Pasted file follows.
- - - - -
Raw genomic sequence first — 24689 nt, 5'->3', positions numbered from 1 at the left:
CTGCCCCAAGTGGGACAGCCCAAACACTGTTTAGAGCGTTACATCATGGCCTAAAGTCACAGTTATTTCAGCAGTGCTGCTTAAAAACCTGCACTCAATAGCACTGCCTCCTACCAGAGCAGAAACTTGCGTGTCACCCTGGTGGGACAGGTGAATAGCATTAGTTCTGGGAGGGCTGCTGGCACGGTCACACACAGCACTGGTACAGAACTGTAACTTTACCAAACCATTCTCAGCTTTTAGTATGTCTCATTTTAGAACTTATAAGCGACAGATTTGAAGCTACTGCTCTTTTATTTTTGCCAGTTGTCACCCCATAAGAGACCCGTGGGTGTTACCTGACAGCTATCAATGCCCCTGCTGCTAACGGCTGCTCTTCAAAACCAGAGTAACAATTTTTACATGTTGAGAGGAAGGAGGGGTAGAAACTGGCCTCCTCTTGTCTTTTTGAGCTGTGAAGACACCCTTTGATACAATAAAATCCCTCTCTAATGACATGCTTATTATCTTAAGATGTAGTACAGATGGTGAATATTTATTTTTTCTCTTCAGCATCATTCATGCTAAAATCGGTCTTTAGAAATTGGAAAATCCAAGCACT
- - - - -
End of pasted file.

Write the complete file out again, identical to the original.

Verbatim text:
Raw genomic sequence first — 24689 nt, 5'->3', positions numbered from 1 at the left:
CTGCCCCAAGTGGGACAGCCCAAACACTGTTTAGAGCGTTACATCATGGCCTAAAGTCACAGTTATTTCAGCAGTGCTGCTTAAAAACCTGCACTCAATAGCACTGCCTCCTACCAGAGCAGAAACTTGCGTGTCACCCTGGTGGGACAGGTGAATAGCATTAGTTCTGGGAGGGCTGCTGGCACGGTCACACACAGCACTGGTACAGAACTGTAACTTTACCAAACCATTCTCAGCTTTTAGTATGTCTCATTTTAGAACTTATAAGCGACAGATTTGAAGCTACTGCTCTTTTATTTTTGCCAGTTGTCACCCCATAAGAGACCCGTGGGTGTTACCTGACAGCTATCAATGCCCCTGCTGCTAACGGCTGCTCTTCAAAACCAGAGTAACAATTTTTACATGTTGAGAGGAAGGAGGGGTAGAAACTGGCCTCCTCTTGTCTTTTTGAGCTGTGAAGACACCCTTTGATACAATAAAATCCCTCTCTAATGACATGCTTATTATCTTAAGATGTAGTACAGATGGTGAATATTTATTTTTTCTCTTCAGCATCATTCATGCTAAAATCGGTCTTTAGAAATTGGAAAATCCAAGCACT